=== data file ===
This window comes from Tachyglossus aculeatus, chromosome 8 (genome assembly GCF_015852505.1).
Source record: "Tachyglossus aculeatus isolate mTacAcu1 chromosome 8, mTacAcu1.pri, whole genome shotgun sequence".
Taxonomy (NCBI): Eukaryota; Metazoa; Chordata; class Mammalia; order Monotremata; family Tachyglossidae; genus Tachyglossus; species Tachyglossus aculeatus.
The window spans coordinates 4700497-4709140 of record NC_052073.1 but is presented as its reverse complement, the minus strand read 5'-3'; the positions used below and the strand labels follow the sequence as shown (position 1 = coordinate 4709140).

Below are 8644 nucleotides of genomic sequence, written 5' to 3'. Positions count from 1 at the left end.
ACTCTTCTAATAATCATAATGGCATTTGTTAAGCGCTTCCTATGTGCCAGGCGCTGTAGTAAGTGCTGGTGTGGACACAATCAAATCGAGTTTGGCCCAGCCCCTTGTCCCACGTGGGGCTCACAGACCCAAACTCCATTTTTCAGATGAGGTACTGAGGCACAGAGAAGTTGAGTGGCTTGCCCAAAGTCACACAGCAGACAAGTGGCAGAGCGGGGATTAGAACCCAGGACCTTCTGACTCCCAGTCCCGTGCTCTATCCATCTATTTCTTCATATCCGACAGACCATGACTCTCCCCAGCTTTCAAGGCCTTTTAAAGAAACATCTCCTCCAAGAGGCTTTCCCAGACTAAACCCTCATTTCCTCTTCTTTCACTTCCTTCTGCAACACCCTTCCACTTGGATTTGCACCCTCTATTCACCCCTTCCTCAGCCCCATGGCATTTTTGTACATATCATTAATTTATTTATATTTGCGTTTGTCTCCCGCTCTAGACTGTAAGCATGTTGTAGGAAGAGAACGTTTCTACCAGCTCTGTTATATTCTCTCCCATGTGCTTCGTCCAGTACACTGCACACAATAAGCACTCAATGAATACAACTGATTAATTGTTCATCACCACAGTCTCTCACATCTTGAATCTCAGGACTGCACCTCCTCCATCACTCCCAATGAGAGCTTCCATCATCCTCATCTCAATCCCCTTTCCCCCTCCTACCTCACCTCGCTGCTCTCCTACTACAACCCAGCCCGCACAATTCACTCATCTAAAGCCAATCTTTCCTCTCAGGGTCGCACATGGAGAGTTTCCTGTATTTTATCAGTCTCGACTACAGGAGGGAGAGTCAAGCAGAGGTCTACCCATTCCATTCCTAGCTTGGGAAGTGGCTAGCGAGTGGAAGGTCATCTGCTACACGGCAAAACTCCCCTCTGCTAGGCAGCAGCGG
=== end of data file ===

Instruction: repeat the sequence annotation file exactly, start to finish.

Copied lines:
This window comes from Tachyglossus aculeatus, chromosome 8 (genome assembly GCF_015852505.1).
Source record: "Tachyglossus aculeatus isolate mTacAcu1 chromosome 8, mTacAcu1.pri, whole genome shotgun sequence".
Taxonomy (NCBI): Eukaryota; Metazoa; Chordata; class Mammalia; order Monotremata; family Tachyglossidae; genus Tachyglossus; species Tachyglossus aculeatus.
The window spans coordinates 4700497-4709140 of record NC_052073.1 but is presented as its reverse complement, the minus strand read 5'-3'; the positions used below and the strand labels follow the sequence as shown (position 1 = coordinate 4709140).

Below are 8644 nucleotides of genomic sequence, written 5' to 3'. Positions count from 1 at the left end.
ACTCTTCTAATAATCATAATGGCATTTGTTAAGCGCTTCCTATGTGCCAGGCGCTGTAGTAAGTGCTGGTGTGGACACAATCAAATCGAGTTTGGCCCAGCCCCTTGTCCCACGTGGGGCTCACAGACCCAAACTCCATTTTTCAGATGAGGTACTGAGGCACAGAGAAGTTGAGTGGCTTGCCCAAAGTCACACAGCAGACAAGTGGCAGAGCGGGGATTAGAACCCAGGACCTTCTGACTCCCAGTCCCGTGCTCTATCCATCTATTTCTTCATATCCGACAGACCATGACTCTCCCCAGCTTTCAAGGCCTTTTAAAGAAACATCTCCTCCAAGAGGCTTTCCCAGACTAAACCCTCATTTCCTCTTCTTTCACTTCCTTCTGCAACACCCTTCCACTTGGATTTGCACCCTCTATTCACCCCTTCCTCAGCCCCATGGCATTTTTGTACATATCATTAATTTATTTATATTTGCGTTTGTCTCCCGCTCTAGACTGTAAGCATGTTGTAGGAAGAGAACGTTTCTACCAGCTCTGTTATATTCTCTCCCATGTGCTTCGTCCAGTACACTGCACACAATAAGCACTCAATGAATACAACTGATTAATTGTTCATCACCACAGTCTCTCACATCTTGAATCTCAGGACTGCACCTCCTCCATCACTCCCAATGAGAGCTTCCATCATCCTCATCTCAATCCCCTTTCCCCCTCCTACCTCACCTCGCTGCTCTCCTACTACAACCCAGCCCGCACAATTCACTCATCTAAAGCCAATCTTTCCTCTCAGGGTCGCACATGGAGAGTTTCCTGTATTTTATCAGTCTCGACTACAGGAGGGAGAGTCAAGCAGAGGTCTACCCATTCCATTCCTAGCTTGGGAAGTGGCTAGCGAGTGGAAGGTCATCTGCTACACGGCAAAACTCCCCTCTGCTAGGCAGCAGCGG